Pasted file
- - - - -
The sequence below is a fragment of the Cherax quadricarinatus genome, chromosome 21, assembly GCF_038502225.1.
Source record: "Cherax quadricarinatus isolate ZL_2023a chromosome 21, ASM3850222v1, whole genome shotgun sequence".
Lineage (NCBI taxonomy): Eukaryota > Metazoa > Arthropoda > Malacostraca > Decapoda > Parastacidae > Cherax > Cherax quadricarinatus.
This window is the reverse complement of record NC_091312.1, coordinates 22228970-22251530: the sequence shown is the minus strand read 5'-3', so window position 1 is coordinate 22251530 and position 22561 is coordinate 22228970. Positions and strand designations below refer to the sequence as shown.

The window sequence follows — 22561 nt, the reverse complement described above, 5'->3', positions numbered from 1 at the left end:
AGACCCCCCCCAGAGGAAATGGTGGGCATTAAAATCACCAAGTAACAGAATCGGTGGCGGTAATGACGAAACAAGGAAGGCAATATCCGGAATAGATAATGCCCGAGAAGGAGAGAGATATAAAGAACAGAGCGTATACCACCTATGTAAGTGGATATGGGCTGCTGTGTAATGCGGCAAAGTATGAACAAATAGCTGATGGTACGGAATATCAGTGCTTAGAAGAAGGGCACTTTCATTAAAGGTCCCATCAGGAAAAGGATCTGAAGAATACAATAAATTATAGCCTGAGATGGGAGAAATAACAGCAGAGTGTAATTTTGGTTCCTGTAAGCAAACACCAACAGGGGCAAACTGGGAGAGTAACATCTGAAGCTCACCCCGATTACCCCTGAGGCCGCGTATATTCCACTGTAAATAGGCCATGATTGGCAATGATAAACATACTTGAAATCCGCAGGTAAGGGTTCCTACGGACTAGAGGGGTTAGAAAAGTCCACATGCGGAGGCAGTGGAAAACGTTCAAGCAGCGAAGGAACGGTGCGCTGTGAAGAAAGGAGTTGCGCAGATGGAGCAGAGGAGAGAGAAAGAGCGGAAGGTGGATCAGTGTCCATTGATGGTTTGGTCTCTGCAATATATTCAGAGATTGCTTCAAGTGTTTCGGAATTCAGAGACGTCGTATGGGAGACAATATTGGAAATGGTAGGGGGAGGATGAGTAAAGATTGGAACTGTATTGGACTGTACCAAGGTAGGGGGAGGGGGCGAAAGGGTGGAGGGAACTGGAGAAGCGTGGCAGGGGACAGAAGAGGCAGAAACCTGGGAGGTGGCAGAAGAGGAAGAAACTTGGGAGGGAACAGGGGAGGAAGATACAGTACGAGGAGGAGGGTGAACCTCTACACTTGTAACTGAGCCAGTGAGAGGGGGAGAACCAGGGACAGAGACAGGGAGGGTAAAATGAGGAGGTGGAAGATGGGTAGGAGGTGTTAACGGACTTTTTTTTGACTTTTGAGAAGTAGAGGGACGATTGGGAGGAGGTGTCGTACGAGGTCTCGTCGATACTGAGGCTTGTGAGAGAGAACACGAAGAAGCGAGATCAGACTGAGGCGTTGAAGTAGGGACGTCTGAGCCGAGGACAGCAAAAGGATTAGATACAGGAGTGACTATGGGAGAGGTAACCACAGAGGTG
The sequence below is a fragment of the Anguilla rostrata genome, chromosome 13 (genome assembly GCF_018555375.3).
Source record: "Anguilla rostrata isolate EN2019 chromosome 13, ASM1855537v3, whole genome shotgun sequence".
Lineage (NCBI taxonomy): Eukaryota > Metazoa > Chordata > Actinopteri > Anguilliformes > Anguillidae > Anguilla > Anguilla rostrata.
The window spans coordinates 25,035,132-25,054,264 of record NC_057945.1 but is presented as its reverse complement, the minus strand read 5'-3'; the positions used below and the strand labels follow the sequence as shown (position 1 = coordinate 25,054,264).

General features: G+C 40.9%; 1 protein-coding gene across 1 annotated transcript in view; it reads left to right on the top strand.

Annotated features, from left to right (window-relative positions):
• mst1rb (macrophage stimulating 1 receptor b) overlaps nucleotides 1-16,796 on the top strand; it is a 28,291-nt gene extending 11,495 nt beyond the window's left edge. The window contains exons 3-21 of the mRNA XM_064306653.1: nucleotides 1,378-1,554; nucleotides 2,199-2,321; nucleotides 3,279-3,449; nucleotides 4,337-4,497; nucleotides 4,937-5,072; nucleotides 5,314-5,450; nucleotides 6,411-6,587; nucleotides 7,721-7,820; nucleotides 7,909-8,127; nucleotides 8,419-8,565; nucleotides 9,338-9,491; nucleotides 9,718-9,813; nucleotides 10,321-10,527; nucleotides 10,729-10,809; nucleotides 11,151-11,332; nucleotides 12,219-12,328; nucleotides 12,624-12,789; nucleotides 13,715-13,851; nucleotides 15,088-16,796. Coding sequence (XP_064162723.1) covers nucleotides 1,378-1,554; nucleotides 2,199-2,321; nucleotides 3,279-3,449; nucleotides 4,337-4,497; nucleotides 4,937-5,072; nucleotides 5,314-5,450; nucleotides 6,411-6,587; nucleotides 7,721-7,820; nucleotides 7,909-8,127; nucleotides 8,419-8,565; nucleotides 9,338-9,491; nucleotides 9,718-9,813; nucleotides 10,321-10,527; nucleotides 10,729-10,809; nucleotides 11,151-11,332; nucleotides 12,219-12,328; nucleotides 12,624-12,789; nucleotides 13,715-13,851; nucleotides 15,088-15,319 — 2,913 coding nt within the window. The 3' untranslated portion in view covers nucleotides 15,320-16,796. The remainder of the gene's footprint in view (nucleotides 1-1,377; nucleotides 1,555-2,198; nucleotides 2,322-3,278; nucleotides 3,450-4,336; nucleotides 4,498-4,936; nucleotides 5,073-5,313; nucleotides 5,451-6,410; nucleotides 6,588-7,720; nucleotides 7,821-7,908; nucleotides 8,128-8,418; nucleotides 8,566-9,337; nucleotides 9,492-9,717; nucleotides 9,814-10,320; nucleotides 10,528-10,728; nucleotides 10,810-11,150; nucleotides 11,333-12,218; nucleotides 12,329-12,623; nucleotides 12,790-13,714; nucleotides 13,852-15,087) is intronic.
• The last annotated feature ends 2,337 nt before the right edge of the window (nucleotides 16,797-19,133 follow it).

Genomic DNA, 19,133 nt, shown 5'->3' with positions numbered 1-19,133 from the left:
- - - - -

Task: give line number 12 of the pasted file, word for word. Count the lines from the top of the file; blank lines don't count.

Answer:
Annotated features, from left to right (window-relative positions):